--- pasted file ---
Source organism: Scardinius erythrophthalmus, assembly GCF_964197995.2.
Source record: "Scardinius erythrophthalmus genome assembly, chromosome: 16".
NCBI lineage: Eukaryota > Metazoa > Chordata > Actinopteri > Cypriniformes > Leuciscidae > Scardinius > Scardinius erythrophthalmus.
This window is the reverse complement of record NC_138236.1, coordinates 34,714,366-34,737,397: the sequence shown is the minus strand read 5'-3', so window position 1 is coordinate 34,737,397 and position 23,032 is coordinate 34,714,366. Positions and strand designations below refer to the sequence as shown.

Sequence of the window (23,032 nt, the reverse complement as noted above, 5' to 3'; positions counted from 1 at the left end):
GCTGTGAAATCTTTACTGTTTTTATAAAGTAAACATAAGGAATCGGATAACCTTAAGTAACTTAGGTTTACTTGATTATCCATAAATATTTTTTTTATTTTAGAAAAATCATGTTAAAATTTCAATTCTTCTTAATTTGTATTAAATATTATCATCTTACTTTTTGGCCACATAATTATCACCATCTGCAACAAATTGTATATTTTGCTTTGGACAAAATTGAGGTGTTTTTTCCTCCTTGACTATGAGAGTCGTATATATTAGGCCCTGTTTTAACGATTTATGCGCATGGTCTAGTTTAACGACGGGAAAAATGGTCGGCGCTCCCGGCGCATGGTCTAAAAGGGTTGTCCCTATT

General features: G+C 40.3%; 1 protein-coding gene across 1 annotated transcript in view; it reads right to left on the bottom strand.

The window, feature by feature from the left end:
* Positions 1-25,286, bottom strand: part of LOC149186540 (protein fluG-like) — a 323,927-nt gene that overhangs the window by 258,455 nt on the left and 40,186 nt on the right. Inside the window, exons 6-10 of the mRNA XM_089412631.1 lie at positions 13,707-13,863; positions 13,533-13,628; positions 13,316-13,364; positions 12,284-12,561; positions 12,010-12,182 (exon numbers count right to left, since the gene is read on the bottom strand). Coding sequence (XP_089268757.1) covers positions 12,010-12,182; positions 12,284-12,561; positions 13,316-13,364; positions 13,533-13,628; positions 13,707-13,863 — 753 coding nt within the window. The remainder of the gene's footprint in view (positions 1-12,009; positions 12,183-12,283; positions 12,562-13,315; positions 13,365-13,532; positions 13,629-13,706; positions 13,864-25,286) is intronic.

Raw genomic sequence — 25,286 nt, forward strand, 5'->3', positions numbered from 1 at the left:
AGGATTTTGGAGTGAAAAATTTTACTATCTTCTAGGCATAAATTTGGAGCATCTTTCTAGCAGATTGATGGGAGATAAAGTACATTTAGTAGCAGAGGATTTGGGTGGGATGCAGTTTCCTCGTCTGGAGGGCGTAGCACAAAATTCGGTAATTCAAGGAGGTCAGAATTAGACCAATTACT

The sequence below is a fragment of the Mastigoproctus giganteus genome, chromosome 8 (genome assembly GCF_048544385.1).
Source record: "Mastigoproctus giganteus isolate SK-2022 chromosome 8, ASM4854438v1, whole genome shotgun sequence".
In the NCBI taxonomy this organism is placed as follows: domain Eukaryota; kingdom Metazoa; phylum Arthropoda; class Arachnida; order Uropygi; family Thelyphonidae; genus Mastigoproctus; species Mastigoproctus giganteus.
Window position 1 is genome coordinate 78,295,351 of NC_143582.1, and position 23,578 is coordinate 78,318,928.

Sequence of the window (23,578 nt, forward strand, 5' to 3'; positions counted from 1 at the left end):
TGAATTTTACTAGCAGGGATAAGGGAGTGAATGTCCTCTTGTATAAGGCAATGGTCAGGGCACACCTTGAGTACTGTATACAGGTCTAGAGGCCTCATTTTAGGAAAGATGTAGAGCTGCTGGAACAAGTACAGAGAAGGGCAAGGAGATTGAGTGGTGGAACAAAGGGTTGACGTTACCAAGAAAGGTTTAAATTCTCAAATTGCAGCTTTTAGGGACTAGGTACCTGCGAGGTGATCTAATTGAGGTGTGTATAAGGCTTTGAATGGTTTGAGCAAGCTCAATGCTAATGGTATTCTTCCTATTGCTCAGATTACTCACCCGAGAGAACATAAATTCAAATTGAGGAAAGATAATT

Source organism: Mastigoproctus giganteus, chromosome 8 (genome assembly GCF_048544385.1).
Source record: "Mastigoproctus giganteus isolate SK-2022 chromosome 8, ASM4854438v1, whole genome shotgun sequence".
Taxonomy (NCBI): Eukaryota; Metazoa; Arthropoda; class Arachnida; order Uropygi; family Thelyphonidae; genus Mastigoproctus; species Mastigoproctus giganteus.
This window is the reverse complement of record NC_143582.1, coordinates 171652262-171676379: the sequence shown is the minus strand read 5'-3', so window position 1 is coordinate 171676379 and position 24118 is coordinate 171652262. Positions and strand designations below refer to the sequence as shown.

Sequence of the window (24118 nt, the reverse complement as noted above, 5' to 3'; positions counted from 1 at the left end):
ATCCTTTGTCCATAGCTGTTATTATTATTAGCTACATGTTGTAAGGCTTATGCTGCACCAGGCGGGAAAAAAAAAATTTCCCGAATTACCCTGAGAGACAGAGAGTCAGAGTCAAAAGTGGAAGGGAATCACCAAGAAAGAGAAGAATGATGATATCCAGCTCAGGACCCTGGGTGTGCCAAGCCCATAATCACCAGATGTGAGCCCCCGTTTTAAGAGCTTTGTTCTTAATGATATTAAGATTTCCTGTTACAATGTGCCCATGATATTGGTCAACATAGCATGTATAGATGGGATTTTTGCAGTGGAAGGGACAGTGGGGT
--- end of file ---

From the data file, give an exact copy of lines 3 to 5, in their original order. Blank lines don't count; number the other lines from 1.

NCBI lineage: Eukaryota > Metazoa > Chordata > Actinopteri > Cypriniformes > Leuciscidae > Scardinius > Scardinius erythrophthalmus.
This window is the reverse complement of record NC_138236.1, coordinates 34,714,366-34,737,397: the sequence shown is the minus strand read 5'-3', so window position 1 is coordinate 34,737,397 and position 23,032 is coordinate 34,714,366. Positions and strand designations below refer to the sequence as shown.

Sequence of the window (23,032 nt, the reverse complement as noted above, 5' to 3'; positions counted from 1 at the left end):